Fable? Yes, according to Jonathan H. Adler, Case Western Reserve University law pro fessor and director of the Environmental Law Center at the Case Law School, because the river portrayed as so polluted it would burn was, in fact, well on the way to improving its water quality.
And fish, a bellwether of good water quality, were reported again swimming in the river at the time of the fire.
As the 35th anniversary of the Cuyahoga River fire approaches, Adler reflects and revisits his research article, "Fables of the Cuyahoga: Reconstructing a History of Environmental Protection."
In his 57-page paper for the Fordham Environmental Law Journal in 2002, he puts to rest many of the misconceptions that have kept Clevelanders blushing over the national embarrassment of their river burning. He also sets the stage and describes what the federal government was doing at the time to clean up the environment.
"The earlier, more intense fires are symbolic of the fact that the Cuyahoga--and other industrial rivers--were at greater risk of fires in the previous decades," stated Adler.
According to the Case environmental law professor, national funding was inadequate at the time. Also hampering the clean-up process were state laws--and inaction to enforce them for decades--enabling certain industries to continue to pollute with immunity against prosecution and the less civic-minded continued to dump waste into the waterway.
Cleveland's hands had been tied where state laws overrode local authority and did not allow the city to take action against the polluters. The federal government had the River and Harbors Act of 1899 to grapple with pollution, but the general focus of the law was to keep waterways navigable for river traffic. The law barred disposal of wastes but not all liquid wastes, which comprised most of the water's pollutants.
"Revisiting the context and history of the legendary Cuyahoga River fire reveals a complex story about the causes and consequences of various institutions' choices in environmental law," writes Adler.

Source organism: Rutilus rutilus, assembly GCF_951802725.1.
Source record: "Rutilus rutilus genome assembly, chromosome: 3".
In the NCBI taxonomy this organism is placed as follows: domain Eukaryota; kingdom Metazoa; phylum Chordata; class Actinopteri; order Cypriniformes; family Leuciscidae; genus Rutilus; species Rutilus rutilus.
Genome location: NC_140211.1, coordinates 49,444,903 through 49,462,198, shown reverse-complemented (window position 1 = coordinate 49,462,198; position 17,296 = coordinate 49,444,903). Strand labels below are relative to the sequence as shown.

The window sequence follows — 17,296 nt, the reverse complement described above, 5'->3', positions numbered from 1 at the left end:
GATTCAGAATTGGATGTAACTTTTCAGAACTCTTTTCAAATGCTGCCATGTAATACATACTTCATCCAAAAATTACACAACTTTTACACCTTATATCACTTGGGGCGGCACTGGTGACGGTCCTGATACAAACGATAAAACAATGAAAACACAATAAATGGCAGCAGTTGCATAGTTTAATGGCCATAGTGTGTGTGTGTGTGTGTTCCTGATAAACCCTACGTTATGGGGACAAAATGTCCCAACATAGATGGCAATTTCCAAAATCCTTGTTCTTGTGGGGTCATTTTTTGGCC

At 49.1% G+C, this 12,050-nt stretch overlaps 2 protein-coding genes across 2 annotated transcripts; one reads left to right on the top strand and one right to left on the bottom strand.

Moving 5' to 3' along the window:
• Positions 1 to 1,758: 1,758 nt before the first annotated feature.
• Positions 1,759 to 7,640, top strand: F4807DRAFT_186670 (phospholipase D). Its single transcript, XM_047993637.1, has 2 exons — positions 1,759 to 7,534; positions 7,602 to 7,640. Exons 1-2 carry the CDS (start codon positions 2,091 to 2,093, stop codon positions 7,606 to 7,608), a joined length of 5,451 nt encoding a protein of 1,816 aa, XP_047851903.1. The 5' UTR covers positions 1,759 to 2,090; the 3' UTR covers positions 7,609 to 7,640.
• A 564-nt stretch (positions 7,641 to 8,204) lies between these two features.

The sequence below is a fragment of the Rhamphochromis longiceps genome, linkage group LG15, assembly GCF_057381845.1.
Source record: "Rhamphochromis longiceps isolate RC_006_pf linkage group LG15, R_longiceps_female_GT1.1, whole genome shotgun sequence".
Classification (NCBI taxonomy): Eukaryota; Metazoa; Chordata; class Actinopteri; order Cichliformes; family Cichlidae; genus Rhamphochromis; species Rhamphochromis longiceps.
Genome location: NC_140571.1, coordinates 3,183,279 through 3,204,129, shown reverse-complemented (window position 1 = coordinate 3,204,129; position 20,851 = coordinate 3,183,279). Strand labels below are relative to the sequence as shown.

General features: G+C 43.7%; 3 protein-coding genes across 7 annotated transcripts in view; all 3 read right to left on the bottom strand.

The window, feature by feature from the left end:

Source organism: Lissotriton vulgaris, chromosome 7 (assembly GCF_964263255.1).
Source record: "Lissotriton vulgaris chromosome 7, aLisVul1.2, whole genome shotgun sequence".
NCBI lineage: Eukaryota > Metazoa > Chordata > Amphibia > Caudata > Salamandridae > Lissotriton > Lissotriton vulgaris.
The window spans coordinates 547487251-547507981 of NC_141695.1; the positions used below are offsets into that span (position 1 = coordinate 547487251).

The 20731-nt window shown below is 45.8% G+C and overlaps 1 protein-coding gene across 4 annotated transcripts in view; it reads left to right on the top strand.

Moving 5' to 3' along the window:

The fact is that the Cuyahoga River caught fire from debris that collected in the crooked river's bend. The short-lived fire was out before the local press reached the scene to record images of its blaze. But it was a fire that followed ones in 1868, 1883, 1887, 1912, 1922, 1936, 1941, 1948 and the most devastating of all--the 1952 blaze that resulted in nearly $1.5 millions in damage.
Nor was the Cuyahoga River the only fire to burn during that era. Pollutants fueled fires on a river into the Baltimore Harbor, the Buffalo River in upstate New York and the Rouge River in Michigan.
What set the Cuyahoga apart from other fires is that the nation's attention had begun to focus on the environment, and the Cleveland fire fueled the symbolism of the earth's need for repair and the necessary federal regulation to do so, said Adler. The fire led to the passage of the Clean Water Act of 1972.
Adler also laid the historical groundwork of how Cleveland had passed a $100-million bond issue in 1968 to clean up the water (the federal government spent less than $160 million for environmental clean-ups throughout the nation), established the Cuyahoga River Basin Water Quality Committee in 1963 to deal with pollution, enlisted local industries to voluntarily curtail pollution and in early 1969 established the Clean Water Task Force to periodically sweep the river and to collect oil and debris. Cleveland also had spent $30 million to build new sewage treatment facilities from 1967-70.
"Cleveland made significant strides toward environmental improvements in 1968 and 1969," writes Adler.
Despite the Cleveland area's efforts, a 1968 federal report listed the Cuyahoga River as one of the most polluted rivers in the nation, said Adler.
Adler concludes that like all good fables, this one contains some "useful truths" that "can inform an unending search for more perfect institutions of environmental protection."